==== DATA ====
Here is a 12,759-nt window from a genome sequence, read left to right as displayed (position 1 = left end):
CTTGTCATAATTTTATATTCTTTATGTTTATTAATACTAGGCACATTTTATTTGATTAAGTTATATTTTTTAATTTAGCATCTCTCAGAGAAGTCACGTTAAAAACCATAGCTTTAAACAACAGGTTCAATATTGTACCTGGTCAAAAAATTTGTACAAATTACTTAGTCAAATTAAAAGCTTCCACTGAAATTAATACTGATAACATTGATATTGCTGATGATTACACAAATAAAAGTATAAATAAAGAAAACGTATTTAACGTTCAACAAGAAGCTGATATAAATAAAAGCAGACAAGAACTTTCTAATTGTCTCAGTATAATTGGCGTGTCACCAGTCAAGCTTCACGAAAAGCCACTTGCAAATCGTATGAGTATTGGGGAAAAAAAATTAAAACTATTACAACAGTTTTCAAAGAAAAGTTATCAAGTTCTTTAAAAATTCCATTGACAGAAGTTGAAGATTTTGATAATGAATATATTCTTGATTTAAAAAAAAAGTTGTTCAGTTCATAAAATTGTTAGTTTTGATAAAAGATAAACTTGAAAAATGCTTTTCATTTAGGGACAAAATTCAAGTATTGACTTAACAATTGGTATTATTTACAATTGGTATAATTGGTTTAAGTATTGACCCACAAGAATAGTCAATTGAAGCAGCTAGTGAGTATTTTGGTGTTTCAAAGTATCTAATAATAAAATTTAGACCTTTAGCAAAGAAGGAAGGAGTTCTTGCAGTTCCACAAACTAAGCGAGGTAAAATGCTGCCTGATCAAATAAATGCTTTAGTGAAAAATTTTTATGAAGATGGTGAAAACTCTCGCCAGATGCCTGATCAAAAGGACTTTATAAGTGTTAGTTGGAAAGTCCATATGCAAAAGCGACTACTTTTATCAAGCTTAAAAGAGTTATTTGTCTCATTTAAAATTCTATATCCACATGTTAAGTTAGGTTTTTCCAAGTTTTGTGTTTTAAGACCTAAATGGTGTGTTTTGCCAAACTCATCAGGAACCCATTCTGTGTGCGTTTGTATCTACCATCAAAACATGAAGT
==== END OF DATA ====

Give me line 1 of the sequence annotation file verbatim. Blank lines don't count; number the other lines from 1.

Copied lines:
Here is a 12,759-nt window from a genome sequence, read left to right as displayed (position 1 = left end):